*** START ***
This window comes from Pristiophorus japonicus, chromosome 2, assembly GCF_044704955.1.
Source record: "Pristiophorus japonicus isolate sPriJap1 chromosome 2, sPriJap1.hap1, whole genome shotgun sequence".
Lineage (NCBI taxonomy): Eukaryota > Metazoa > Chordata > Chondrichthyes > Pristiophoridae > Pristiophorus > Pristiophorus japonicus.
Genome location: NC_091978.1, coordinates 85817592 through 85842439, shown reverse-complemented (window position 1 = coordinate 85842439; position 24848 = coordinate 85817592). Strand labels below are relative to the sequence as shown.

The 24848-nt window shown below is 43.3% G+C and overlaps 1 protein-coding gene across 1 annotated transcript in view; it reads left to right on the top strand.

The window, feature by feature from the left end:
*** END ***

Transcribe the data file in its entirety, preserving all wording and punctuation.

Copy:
This window comes from Pristiophorus japonicus, chromosome 2, assembly GCF_044704955.1.
Source record: "Pristiophorus japonicus isolate sPriJap1 chromosome 2, sPriJap1.hap1, whole genome shotgun sequence".
Lineage (NCBI taxonomy): Eukaryota > Metazoa > Chordata > Chondrichthyes > Pristiophoridae > Pristiophorus > Pristiophorus japonicus.
Genome location: NC_091978.1, coordinates 85817592 through 85842439, shown reverse-complemented (window position 1 = coordinate 85842439; position 24848 = coordinate 85817592). Strand labels below are relative to the sequence as shown.

The 24848-nt window shown below is 43.3% G+C and overlaps 1 protein-coding gene across 1 annotated transcript in view; it reads left to right on the top strand.

The window, feature by feature from the left end: